Evidence of CYP requiring support from an SRP will be identified through the EHC needs assessment process supported by the SRP Panel, or during the Annual Review process for CYP with an existing EHCP.
CYP who are likely to require SRP support to successfully access a mainstream school may be presenting with one, or some, of the following indicators:
- making little, no or retrograde progress in either learning and/or social and emotional development, despite the current school making best endeavours to support their needs
- a history of not accessing mainstream activities and lessons and/or not accessing successful relationships with their peers due to high levels of anxiety and presenting behaviours
- refusing to attend school for a prolonged period or indications that this would be the case, without prolonged and intensive support from school and parents/carers
- a deterioration in mental health and/or challenging behaviour due to anxiety and frustration relating to their SEND in a mainstream school
In addition to these indicators, each SRP may have their own specific entry criteria.
Specific Entry Criteria for Reculver SRP
Reculver SRP has fifteen commissioned places for CYP with VI and or CYP with C+L difficulties.
Usually only two CYP in each specialist area of need (two VI plus two C+L) can be admitted in the SRP, per academic year, due to physical space constraints in classrooms, to enable the CYP to work with their mainstream peers. This stipulation is made to ensure effective inclusion and learning opportunities for all CYP.
All places in the Reculver SRP are commissioned by Kent Local Authority who consult with the Head Teacher and governing body following deliberation of the SRP Panel. Reports and any other available information, will be scrutinised by the panel members who will carefully consider the needs of the individual CYP, together with those of other CYP already placed in the SRP and the wider school.
Designated staff from Reculver School will support the decision making progress by visiting the CYP to observe them in their current setting/school and liaising with staff to gain further insight into the CYP’s needs.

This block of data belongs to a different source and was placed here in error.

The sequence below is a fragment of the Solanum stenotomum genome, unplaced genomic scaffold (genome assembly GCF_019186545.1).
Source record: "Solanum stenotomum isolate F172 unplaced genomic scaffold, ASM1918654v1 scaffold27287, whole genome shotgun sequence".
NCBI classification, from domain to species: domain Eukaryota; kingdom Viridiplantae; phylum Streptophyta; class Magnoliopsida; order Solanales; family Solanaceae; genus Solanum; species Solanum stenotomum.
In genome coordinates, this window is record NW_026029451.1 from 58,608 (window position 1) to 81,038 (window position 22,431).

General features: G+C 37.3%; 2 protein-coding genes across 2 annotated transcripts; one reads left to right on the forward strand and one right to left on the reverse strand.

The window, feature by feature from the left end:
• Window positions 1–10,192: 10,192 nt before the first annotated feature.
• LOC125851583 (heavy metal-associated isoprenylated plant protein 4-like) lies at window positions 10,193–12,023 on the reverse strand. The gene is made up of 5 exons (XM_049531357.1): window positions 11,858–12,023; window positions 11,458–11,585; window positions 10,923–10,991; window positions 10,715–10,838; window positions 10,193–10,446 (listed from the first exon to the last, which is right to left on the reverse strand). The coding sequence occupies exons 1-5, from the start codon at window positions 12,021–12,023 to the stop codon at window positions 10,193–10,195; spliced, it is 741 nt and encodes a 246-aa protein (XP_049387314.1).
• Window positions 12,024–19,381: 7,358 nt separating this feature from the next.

Transitions to the SRP will be carefully planned and supported to enable success.
Cognition & Learning SRP at Reculver C.E. Primary School
For Reculver’s C+L SRP places, no specific diagnosis is required.
However, the CYP must have an EHCP stating that one of their main barriers to learning is in the dimension of Cognition and Learning. For instance, CYP may have Global Developmental Delay, a Specific Learning Difficulty (e.g. Dyslexia or Dyscalculia) or Severe Learning Difficulty.
Alternatively, CYP may have a main area of need in another dimension that is significantly impacting on their Cognition and Learning eg. ASD or SLCN. In these cases, evidence through attainment data that the CYP is at least one year behind Age Related Expectations, would be required.
VI SRP at Reculver C.E. Primary School
Reculver’s VI SRP places are for CYP who require a level of specialist support including braille teaching and/or adaptation of learning materials. The CYP must have a diagnosis of Sight Impairment (SI) or Severe Sight Impairment (SSI)
Expectations for CYP in Reculver SRP
CYP in the SRP will be expected to access a high level of mainstream inclusion (up to 80% supported) in order to experience a variety of learning and social opportunities, and to generalise their Iearning and self-help strategies.
There is also an expectation that CYP will work towards spending increased time unsupported in their learning, to further their independence.
CYP will spend time out of the mainstream classroom working with specialists such as OT, SALT, C+L Specialist Teacher and having interventions such as life skills work, social skills and curriculum enrichment trips / activities, appropriate to their needs. This amount of time may vary and is dependent on the level of inclusion the CYP has in the mainstream classroom.
Each CYP's progress is continually monitored through the school’s processes of assess, plan, do and review, by teaching staff and the appropriate Specialist Teacher in collaboration with other professionals, where appropriate.
lf it becomes apparent through this monitoring that the CYP’s needs cannot be met in the SRP, despite best endeavours, alternative provision will need to be considered. For instance, there may be significant changes to the CYP’s learning profile.
Similarly, through this monitoring, transitions from the SRPs to the mainstream school will be considered at the point where a CYP has made progress and no longer needs the provision.
Exit from the SRP will normally be considered at the formal statutory Annual Review.
When a CYP is ready to leave the SRP, effective transition will be planned and supported to enable success.